An individual can improve upon their credit score by consistently paying all open trade lines in a timely manner and by paying off the majority (or all if possible) of what is owed on credit cards.

Credit Scores are derived from five (5) major categories of credit information. In the order of importance they include:

1. Types of credit the individual is presently using, for instance credit cards, outstanding loan or others, .

2. Chronic patterns of late payments, delinquencies, and bankruptcies.

3. Amount of outstanding debt.

4. Length of time individual has had credit.

5. Number of recent applications submitted for new forms of credit.

While some loan officers may rely upon their own internal credit scoring model, others may derive reports on their clients from one of the three major credit reporting agencies:

  1. Experian (formerly TRW).
  2. Equifax.
  3. TransUnion.

There are different methods of calculating credit scores. FICOÒ is a credit score developed by Fair Isaac Corporation, the entity responsible for developing software used in conjunction with the three aforementioned major credit bureaus. FICOÒ scores are used by many mortgage lenders that use a risk based system to determine the possibility that the borrower may default on financial obligations to the mortgage lender.

Based upon objective credit report data, FICOÒ scores, ranging from 300 to 850, indicate an applicant's associated future risk.

The basic rule of thumb is the lower the score, the greater the risk.* FNMA prime loans go to borrowers with the following:

  • Credit scores above 620 (credit scores are between 350 and 850 with a median in the U.S. of 678 and a mean of 723),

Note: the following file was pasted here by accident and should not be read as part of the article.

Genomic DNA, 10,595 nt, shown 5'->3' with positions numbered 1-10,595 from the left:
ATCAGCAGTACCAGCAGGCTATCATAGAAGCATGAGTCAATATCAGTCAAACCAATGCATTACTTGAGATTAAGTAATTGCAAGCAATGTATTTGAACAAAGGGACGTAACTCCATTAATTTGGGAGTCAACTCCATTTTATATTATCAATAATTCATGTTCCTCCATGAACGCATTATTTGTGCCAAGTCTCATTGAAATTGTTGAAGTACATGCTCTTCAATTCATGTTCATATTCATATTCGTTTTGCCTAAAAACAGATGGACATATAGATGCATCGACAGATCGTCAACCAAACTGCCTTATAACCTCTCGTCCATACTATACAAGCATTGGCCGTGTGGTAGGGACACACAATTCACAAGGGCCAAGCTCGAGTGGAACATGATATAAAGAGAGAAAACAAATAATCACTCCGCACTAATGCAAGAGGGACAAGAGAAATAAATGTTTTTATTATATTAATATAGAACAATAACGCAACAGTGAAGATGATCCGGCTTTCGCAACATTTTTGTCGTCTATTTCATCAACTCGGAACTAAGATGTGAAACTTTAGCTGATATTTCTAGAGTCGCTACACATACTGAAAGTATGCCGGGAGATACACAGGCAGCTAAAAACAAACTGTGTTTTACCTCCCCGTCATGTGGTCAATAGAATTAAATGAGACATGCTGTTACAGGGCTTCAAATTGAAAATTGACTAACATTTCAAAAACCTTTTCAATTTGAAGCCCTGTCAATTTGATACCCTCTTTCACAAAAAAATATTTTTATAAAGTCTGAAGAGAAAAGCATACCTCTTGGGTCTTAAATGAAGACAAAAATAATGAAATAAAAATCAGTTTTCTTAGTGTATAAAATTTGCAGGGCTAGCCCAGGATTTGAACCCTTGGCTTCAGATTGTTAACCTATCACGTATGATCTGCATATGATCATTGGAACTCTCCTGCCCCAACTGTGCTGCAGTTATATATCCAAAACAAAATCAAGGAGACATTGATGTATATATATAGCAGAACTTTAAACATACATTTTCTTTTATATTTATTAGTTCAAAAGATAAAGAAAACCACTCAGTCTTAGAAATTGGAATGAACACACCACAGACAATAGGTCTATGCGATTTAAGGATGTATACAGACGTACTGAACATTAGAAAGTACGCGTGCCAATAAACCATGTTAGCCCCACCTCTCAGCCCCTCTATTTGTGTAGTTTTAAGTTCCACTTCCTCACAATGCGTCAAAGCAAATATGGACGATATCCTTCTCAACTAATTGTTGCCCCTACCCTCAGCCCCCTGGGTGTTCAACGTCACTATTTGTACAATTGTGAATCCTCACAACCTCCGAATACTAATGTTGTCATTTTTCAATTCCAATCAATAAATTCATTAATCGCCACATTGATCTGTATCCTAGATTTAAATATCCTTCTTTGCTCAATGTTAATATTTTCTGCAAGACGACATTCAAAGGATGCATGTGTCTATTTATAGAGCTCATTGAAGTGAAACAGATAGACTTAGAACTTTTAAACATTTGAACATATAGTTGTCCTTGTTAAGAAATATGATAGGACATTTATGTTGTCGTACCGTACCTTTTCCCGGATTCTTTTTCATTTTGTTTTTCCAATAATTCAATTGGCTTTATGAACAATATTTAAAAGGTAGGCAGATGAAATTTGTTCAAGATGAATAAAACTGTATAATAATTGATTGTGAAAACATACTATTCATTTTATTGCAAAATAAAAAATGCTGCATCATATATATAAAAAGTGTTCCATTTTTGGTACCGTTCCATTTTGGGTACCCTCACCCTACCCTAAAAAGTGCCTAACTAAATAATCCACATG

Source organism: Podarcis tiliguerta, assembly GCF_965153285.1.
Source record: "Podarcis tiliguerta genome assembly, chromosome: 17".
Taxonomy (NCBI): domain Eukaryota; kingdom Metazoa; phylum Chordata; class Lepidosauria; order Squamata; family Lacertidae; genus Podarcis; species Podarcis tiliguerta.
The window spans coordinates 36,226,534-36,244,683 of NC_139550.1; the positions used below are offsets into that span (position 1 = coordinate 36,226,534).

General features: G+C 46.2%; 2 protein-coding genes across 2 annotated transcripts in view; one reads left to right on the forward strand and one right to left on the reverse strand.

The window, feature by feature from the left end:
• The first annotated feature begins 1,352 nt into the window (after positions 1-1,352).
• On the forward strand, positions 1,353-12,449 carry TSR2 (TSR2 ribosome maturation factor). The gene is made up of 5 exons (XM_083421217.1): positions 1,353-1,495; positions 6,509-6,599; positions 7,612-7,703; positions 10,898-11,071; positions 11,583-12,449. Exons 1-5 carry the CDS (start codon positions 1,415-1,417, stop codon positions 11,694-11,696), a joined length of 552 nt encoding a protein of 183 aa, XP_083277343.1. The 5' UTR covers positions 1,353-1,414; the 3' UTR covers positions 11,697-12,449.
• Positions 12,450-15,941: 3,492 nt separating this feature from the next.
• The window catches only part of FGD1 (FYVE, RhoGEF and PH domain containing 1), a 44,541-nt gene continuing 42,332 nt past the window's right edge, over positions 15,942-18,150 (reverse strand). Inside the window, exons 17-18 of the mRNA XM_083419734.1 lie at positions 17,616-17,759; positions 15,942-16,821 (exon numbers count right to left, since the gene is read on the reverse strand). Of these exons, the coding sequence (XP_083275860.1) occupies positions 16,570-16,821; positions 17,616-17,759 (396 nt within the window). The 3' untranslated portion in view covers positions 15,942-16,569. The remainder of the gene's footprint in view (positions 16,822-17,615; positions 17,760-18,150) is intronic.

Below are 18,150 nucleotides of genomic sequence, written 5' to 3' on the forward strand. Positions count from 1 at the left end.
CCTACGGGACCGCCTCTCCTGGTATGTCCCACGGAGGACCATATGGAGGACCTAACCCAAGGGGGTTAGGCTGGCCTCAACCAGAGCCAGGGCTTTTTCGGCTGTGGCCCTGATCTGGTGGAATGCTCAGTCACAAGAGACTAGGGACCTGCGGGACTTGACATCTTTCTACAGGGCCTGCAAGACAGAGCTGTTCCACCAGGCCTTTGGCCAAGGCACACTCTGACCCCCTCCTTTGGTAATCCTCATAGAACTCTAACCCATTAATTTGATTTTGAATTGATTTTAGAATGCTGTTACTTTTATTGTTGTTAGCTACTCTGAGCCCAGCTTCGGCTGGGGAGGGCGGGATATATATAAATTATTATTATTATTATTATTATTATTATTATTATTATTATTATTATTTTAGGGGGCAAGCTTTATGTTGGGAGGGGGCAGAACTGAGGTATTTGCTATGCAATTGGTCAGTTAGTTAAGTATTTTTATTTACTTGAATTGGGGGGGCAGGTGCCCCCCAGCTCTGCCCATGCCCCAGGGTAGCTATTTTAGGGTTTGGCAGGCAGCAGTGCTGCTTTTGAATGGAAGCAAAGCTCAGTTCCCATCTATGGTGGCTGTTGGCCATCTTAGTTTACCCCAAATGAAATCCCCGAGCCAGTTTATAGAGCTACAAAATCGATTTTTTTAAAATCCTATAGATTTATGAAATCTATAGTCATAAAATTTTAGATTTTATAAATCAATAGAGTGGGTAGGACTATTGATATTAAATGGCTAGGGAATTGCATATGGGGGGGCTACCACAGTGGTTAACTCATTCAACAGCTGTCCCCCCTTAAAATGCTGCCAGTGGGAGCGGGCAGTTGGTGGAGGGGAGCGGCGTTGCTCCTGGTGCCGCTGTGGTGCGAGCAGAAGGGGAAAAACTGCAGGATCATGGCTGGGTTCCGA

• Debt-to-income ratios no greater than 45% (meaning that no more than 45% of the gross income pays for housing and other debt), and
  • Combined loan-to-value ratios of 90% (meaning that the borrower is paying a 10% down payment).

*Note: There are no absolute rules where lending is concerned. Hence, as there is no official cutoff score, each loan officer comes up with their own strategy, or relies upon the lending institution with which they are affiliated, for dealing with acceptable risk.

While it may be a little confusing, there are actually three different FICOÒ scores, one for each of the three major U.S. credit reporting bureaus, and each with their own individual name:

  1. Experian (formerly TRW) BEACON.Ò
  2. Equifax Experian/Fair Isaac Risk Model.
  3. TransUnion FICOÒ Risk Score, Classic.

Though developed based on identical methodologies and tests, FICOÒ scores from the three major credit bureaus differ because of the fact that the model for each bureau is unique.

When reviewing prospective borrowers' credit history, noteworthy items to consider include credit limits, total loan figures, and past due amounts.
Lending Decisions

While all lenders are likely to have their own method for facilitating the application process, many take the stance that credit scores alone do not work. This is because of the following:

  1. Failure to consider the individual's circumstances, capital, capacity, collateral, or the loan terms, and conditions.
  2. Tendency to overstate or understate risk.

Yet, regardless of whether a loan officer prefers to form a lending decision based solely upon an individual's credit history or only partially, it is important that they have sound information from which to make a well informed decision.

Once the loan officer or lender has received all of the required documentation, they can begin the process of making an objective decision entailing a) whether or not to grant a loan, b) if willing to grant, the specific amount of the loan*, and c) the associated repayment terms (duration, regular interval schedule of payments, and so on) of the loan.

Note: All decisions are not so black and white; some may involve creative structuring on the part of the loan officer whereby higher interest rates and other more strenuous components may be added for clients who are foreseen as being a high risk. The point, however, is that loan officers do have some options when constructing loans for borrowers foreseen as being higher risk.
Typically speaking, the full extent of the lending process can take anywhere from 24 hours to several weeks based upon the financial institution in question, the type of loan, and the amount requested.